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Officials predict low turnout for today's primary runoff
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Mark Staley, left, precinct manager for the Friendship II precinct, and Vonda Edwards of the Hall County Elections Office check the equipment that will be used at the precinct located at Friendship Elementary School during the runoff election today. - photo by Tom Reed

If history is a guide, only a small fraction of Georgia’s 4.7 million voters will go to the polls in today’s runoff election.

Statewide, Democrats will decide whether Vernon Jones or Jim Martin will face Republican U.S. Sen. Saxby Chambliss.

There is no statewide Republican race on the runoff ballot.

In Hall County, Republicans will decide who will be the next clerk of court. The contest between Charles Baker and Jennifer Gibbs is the final hurdle as there is no Democratic challenger.

Charlotte Sosebee-Hunter, interim director of elections in Hall County, is predicting an 8 percent turnout for the runoff. Last week, 1,183 voters cast early ballots in Hall.

In Dawson County, there is no Republican runoff, and only 25 Democrats voted in early balloting for the Senate race.

However, several counties, including Forsyth, Jackson and Habersham have higher profile GOP races that are likely to bring more voters out today.

Forsyth and Jackson both have county commission posts to be decided, while the incumbent sheriff in Habersham is in a runoff. Also in several Northeast Georgia counties, voters will decide the hotly contested race for the 50th State Senate District.

The incumbent, Nancy Schaefer, finished second on July 15 to Habersham County Commission Chairman Jim Butterworth. Schaefer, who first announced she was running for Congress before getting back into the race for her seat, has been criticized for mailers claiming endorsement from the National Rifle Association and Gov. Sonny Perdue. Both the NRA and Perdue have made it clear they’re not involved in the race.

The statewide Democratic contest for U.S. Senate has been a lackluster, low-budget affair.

Both Democrats were engaged in a furious final blitz of campaigning Monday to get their voters back to the polls today.

Jones was on the air in a flurry of radio and television interviews Monday. He also shook hands at a senior citizens center and capped off the day off with a rally for campaign volunteers at his headquarters. Martin spent the day on the phone with supporters and walked around some Atlanta neighborhoods urging residents to get out and vote.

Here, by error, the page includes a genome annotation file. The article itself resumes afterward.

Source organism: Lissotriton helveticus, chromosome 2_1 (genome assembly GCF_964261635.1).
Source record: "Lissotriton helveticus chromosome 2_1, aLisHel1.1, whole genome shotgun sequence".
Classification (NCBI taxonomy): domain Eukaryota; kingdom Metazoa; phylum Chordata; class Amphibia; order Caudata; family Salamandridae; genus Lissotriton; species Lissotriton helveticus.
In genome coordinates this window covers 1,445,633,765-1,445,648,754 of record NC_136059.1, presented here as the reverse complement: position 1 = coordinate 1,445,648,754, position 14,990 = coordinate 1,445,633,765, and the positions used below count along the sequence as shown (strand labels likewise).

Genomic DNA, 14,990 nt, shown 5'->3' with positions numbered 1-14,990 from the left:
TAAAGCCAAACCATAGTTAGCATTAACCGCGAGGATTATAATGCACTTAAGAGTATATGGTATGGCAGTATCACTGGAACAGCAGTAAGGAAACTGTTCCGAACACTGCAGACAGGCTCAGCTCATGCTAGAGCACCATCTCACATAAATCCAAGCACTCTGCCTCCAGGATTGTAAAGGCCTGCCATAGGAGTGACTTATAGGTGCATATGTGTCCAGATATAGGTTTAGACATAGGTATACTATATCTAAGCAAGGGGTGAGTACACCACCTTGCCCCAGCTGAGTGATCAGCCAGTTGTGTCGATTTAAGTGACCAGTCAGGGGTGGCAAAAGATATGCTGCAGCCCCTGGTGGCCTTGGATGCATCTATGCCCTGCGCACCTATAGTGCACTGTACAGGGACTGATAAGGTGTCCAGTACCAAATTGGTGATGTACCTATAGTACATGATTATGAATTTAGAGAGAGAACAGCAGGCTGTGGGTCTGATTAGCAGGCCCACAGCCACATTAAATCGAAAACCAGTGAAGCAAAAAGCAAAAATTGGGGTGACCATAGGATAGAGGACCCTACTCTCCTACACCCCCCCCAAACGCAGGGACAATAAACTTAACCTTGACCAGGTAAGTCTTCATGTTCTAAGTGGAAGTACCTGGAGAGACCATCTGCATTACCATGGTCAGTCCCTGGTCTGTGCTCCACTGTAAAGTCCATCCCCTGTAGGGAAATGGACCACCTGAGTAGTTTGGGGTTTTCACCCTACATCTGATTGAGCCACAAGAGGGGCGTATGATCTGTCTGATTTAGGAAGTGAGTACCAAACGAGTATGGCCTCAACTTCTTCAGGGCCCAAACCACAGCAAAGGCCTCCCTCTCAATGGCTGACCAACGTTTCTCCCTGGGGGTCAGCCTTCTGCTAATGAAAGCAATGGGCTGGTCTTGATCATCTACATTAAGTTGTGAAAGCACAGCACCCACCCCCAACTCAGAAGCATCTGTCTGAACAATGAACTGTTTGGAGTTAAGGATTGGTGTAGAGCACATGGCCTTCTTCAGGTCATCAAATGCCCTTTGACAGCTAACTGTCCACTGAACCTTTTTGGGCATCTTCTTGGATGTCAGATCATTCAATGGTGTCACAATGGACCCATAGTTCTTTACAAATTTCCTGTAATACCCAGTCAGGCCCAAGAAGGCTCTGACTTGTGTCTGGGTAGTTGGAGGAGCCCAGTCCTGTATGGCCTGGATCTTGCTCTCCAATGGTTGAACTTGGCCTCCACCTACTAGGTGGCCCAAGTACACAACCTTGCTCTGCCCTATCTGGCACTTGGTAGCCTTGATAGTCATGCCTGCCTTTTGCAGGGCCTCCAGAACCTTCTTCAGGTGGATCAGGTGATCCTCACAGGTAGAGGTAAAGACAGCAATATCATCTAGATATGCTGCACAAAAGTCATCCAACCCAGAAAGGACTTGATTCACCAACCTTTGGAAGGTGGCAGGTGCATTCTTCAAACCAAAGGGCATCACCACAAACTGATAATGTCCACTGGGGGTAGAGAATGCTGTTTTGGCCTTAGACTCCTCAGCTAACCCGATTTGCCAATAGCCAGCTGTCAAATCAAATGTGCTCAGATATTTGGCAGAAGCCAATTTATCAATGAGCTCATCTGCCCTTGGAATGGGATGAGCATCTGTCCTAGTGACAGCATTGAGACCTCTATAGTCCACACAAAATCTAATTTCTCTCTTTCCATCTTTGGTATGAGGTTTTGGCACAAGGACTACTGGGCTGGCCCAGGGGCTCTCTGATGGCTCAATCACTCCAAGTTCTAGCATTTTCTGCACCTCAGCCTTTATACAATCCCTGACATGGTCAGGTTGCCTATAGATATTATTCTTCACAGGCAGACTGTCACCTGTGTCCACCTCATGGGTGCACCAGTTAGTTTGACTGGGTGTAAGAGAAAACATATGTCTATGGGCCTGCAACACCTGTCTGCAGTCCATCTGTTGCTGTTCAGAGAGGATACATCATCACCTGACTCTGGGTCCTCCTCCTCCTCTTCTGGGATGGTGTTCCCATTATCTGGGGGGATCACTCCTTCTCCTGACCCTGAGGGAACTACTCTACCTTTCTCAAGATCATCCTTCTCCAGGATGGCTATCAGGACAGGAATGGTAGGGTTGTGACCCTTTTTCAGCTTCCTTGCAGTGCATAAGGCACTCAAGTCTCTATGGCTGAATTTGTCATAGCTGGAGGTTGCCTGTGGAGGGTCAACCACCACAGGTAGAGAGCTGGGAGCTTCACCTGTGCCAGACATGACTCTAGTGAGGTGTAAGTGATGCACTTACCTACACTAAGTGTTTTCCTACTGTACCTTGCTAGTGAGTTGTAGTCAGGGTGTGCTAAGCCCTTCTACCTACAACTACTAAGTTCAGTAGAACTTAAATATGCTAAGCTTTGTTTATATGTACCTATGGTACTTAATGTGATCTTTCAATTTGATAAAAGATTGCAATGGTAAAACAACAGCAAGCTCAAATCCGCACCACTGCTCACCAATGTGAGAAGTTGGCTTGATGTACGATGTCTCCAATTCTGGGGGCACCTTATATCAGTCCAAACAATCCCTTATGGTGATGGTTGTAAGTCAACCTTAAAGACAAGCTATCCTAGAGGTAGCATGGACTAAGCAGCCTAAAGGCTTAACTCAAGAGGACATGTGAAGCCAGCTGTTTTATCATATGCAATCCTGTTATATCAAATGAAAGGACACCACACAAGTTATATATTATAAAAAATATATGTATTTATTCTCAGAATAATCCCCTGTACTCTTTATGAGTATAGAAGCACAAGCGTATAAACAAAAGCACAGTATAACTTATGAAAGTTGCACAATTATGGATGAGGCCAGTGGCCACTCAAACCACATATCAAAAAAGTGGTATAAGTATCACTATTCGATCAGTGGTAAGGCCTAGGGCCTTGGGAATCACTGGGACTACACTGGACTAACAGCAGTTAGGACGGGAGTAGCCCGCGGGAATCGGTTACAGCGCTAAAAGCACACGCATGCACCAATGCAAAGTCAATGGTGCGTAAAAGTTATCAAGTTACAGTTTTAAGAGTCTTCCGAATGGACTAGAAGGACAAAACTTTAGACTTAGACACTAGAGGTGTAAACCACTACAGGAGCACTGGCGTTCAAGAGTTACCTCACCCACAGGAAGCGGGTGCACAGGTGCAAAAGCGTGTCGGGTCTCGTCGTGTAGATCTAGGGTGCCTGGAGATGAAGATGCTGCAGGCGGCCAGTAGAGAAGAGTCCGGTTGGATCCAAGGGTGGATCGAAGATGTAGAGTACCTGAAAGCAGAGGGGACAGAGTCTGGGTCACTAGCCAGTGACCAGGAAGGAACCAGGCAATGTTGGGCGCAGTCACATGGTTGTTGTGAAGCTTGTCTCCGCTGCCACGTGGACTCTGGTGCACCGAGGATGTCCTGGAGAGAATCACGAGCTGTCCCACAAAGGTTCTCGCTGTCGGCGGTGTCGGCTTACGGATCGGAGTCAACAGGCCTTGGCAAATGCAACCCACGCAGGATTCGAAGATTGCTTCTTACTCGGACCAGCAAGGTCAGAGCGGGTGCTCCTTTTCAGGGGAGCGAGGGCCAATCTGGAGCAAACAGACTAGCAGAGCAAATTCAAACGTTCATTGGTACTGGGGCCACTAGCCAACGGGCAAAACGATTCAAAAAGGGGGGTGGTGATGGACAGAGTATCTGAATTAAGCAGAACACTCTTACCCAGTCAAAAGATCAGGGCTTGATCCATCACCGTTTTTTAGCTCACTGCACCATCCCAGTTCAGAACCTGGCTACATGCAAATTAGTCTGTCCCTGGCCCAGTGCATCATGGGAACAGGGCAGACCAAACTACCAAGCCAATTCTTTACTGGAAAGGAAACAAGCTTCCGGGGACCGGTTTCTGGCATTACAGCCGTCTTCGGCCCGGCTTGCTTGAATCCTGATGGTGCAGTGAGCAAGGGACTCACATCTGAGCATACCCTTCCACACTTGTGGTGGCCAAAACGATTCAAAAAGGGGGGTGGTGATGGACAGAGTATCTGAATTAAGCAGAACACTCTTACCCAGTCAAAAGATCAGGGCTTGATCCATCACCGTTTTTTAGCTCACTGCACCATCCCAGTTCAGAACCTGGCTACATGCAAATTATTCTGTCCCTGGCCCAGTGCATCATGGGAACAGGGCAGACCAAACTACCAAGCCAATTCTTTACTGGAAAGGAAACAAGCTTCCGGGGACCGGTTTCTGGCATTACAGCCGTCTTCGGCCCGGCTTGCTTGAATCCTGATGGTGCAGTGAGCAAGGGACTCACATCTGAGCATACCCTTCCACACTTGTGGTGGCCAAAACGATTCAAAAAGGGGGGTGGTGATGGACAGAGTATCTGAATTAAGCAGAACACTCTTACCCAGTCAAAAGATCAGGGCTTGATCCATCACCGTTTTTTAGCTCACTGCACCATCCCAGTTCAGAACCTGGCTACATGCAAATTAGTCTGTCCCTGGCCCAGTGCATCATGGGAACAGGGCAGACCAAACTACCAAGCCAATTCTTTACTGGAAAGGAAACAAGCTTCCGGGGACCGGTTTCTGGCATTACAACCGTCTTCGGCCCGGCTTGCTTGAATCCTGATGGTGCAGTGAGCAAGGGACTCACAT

Turnout was a measly 18 percent in the July 15 primary where Jones

and Martin emerged as the top vote getters in the five-man Democratic race.

Georgia Secretary of State Karen Handel isn’t issuing a turnout prediction for today, but it’s widely expected to plunge into the single digits.

The last major statewide runoff — the 2004 Democratic contest for the U.S. Senate — drew just 6 percent of registered voters to the polls.

Martin, a former state lawmaker, is no stranger to a low-turnout statewide runoff. In 2006, he won a runoff for lieutenant governor in a race where just 5.3 percent of registered voters came to the polls. He went on to lose to Republican Casey Cagle of Hall County in the general election.

Local runoff races today could create pockets where participation is higher. One of them, the DeKalb County chief executive runoff, would seem likely to benefit Jones, who’s leaving that post after eight years. But Jones, who is seeking to become Georgia’s first black U.S. senator, failed to win more than 50 percent of votes there in July’s five-person race, suggesting to some that support on his home turf may be soft.

Polls will be open from 7 a.m. to 7 p.m. Georgians must present a valid, government-issued photo ID. Voters need not have cast a ballot in the July 15 primary to vote today. But if they did vote on July 15, they must select the same party in the runoff.

An aide to Chambliss said he would watch the returns with his wife, Julianne, in Atlanta tonight. He’s planning to bombard the airwaves statewide with his first re-election ad once his opponent is selected.

The Associated Press contributed to this report.

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